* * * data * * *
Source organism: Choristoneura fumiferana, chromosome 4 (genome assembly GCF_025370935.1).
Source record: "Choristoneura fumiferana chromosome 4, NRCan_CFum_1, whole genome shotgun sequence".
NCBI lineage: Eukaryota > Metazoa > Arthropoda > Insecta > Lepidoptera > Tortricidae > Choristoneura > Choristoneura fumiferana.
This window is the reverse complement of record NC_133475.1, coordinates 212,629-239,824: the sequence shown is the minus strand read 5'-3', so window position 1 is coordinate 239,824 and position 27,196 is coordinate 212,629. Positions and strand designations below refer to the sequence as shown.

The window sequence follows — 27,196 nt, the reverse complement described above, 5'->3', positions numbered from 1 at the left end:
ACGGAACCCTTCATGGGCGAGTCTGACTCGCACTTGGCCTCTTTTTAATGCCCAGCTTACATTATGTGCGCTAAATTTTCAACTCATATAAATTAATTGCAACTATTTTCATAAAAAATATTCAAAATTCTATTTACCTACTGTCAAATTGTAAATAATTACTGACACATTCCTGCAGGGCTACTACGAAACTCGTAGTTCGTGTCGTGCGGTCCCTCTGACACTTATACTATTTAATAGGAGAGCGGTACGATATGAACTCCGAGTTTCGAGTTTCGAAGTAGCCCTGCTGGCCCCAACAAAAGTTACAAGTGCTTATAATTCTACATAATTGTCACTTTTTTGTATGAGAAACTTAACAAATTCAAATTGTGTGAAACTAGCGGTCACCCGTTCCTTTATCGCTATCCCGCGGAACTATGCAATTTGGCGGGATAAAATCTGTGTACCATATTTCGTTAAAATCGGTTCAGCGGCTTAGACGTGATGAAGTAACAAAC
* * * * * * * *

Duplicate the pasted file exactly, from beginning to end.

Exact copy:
Source organism: Choristoneura fumiferana, chromosome 4 (genome assembly GCF_025370935.1).
Source record: "Choristoneura fumiferana chromosome 4, NRCan_CFum_1, whole genome shotgun sequence".
NCBI lineage: Eukaryota > Metazoa > Arthropoda > Insecta > Lepidoptera > Tortricidae > Choristoneura > Choristoneura fumiferana.
This window is the reverse complement of record NC_133475.1, coordinates 212,629-239,824: the sequence shown is the minus strand read 5'-3', so window position 1 is coordinate 239,824 and position 27,196 is coordinate 212,629. Positions and strand designations below refer to the sequence as shown.

The window sequence follows — 27,196 nt, the reverse complement described above, 5'->3', positions numbered from 1 at the left end:
ACGGAACCCTTCATGGGCGAGTCTGACTCGCACTTGGCCTCTTTTTAATGCCCAGCTTACATTATGTGCGCTAAATTTTCAACTCATATAAATTAATTGCAACTATTTTCATAAAAAATATTCAAAATTCTATTTACCTACTGTCAAATTGTAAATAATTACTGACACATTCCTGCAGGGCTACTACGAAACTCGTAGTTCGTGTCGTGCGGTCCCTCTGACACTTATACTATTTAATAGGAGAGCGGTACGATATGAACTCCGAGTTTCGAGTTTCGAAGTAGCCCTGCTGGCCCCAACAAAAGTTACAAGTGCTTATAATTCTACATAATTGTCACTTTTTTGTATGAGAAACTTAACAAATTCAAATTGTGTGAAACTAGCGGTCACCCGTTCCTTTATCGCTATCCCGCGGAACTATGCAATTTGGCGGGATAAAATCTGTGTACCATATTTCGTTAAAATCGGTTCAGCGGCTTAGACGTGATGAAGTAACAAAC